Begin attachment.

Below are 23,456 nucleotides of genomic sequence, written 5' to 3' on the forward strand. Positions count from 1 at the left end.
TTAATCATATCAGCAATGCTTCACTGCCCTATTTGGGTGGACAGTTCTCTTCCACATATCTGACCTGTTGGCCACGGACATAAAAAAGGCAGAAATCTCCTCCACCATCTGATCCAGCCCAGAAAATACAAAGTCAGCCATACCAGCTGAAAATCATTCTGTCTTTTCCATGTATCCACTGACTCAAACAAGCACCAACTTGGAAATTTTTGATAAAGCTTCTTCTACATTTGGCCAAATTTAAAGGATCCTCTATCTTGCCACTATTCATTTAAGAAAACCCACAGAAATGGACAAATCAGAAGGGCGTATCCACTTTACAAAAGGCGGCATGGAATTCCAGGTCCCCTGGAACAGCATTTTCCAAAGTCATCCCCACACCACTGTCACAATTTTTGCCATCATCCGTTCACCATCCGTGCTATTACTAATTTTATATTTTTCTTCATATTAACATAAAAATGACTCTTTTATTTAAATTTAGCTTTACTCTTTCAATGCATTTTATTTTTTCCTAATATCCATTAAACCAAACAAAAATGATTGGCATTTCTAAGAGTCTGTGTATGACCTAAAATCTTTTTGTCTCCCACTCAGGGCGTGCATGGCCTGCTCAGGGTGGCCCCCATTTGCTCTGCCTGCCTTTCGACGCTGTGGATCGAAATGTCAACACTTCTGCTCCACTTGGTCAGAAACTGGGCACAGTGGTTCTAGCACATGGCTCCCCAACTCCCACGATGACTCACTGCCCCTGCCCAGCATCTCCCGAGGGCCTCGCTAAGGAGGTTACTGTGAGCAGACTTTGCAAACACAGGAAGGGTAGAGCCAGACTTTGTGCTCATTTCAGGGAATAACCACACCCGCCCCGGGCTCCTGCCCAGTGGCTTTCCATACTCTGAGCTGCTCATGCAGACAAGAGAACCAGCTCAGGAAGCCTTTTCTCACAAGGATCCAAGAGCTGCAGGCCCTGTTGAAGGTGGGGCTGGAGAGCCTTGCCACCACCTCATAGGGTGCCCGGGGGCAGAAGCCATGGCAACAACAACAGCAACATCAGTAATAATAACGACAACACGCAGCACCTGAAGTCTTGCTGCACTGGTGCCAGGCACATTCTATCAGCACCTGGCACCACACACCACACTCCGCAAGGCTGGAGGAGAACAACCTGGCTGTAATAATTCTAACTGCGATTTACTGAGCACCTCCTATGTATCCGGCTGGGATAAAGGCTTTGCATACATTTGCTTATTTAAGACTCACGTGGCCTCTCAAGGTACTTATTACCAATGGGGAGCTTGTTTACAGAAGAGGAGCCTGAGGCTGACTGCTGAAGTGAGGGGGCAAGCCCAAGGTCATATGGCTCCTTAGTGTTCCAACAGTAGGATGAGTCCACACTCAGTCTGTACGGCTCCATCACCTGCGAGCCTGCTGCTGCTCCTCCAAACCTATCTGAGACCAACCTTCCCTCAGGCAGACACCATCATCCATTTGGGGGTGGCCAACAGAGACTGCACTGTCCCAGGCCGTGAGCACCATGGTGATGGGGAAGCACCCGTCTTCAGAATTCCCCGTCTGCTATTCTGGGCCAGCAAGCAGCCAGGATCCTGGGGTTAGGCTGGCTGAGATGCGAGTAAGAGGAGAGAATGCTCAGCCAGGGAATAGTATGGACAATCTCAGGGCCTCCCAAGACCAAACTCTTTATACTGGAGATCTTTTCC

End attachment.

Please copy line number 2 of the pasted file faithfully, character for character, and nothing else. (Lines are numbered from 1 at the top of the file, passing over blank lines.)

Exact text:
TTAATCATATCAGCAATGCTTCACTGCCCTATTTGGGTGGACAGTTCTCTTCCACATATCTGACCTGTTGGCCACGGACATAAAAAAGGCAGAAATCTCCTCCACCATCTGATCCAGCCCAGAAAATACAAAGTCAGCCATACCAGCTGAAAATCATTCTGTCTTTTCCATGTATCCACTGACTCAAACAAGCACCAACTTGGAAATTTTTGATAAAGCTTCTTCTACATTTGGCCAAATTTAAAGGATCCTCTATCTTGCCACTATTCATTTAAGAAAACCCACAGAAATGGACAAATCAGAAGGGCGTATCCACTTTACAAAAGGCGGCATGGAATTCCAGGTCCCCTGGAACAGCATTTTCCAAAGTCATCCCCACACCACTGTCACAATTTTTGCCATCATCCGTTCACCATCCGTGCTATTACTAATTTTATATTTTTCTTCATATTAACATAAAAATGACTCTTTTATTTAAATTTAGCTTTACTCTTTCAATGCATTTTATTTTTTCCTAATATCCATTAAACCAAACAAAAATGATTGGCATTTCTAAGAGTCTGTGTATGACCTAAAATCTTTTTGTCTCCCACTCAGGGCGTGCATGGCCTGCTCAGGGTGGCCCCCATTTGCTCTGCCTGCCTTTCGACGCTGTGGATCGAAATGTCAACACTTCTGCTCCACTTGGTCAGAAACTGGGCACAGTGGTTCTAGCACATGGCTCCCCAACTCCCACGATGACTCACTGCCCCTGCCCAGCATCTCCCGAGGGCCTCGCTAAGGAGGTTACTGTGAGCAGACTTTGCAAACACAGGAAGGGTAGAGCCAGACTTTGTGCTCATTTCAGGGAATAACCACACCCGCCCCGGGCTCCTGCCCAGTGGCTTTCCATACTCTGAGCTGCTCATGCAGACAAGAGAACCAGCTCAGGAAGCCTTTTCTCACAAGGATCCAAGAGCTGCAGGCCCTGTTGAAGGTGGGGCTGGAGAGCCTTGCCACCACCTCATAGGGTGCCCGGGGGCAGAAGCCATGGCAACAACAACAGCAACATCAGTAATAATAACGACAACACGCAGCACCTGAAGTCTTGCTGCACTGGTGCCAGGCACATTCTATCAGCACCTGGCACCACACACCACACTCCGCAAGGCTGGAGGAGAACAACCTGGCTGTAATAATTCTAACTGCGATTTACTGAGCACCTCCTATGTATCCGGCTGGGATAAAGGCTTTGCATACATTTGCTTATTTAAGACTCACGTGGCCTCTCAAGGTACTTATTACCAATGGGGAGCTTGTTTACAGAAGAGGAGCCTGAGGCTGACTGCTGAAGTGAGGGGGCAAGCCCAAGGTCATATGGCTCCTTAGTGTTCCAACAGTAGGATGAGTCCACACTCAGTCTGTACGGCTCCATCACCTGCGAGCCTGCTGCTGCTCCTCCAAACCTATCTGAGACCAACCTTCCCTCAGGCAGACACCATCATCCATTTGGGGGTGGCCAACAGAGACTGCACTGTCCCAGGCCGTGAGCACCATGGTGATGGGGAAGCACCCGTCTTCAGAATTCCCCGTCTGCTATTCTGGGCCAGCAAGCAGCCAGGATCCTGGGGTTAGGCTGGCTGAGATGCGAGTAAGAGGAGAGAATGCTCAGCCAGGGAATAGTATGGACAATCTCAGGGCCTCCCAAGACCAAACTCTTTATACTGGAGATCTTTTCC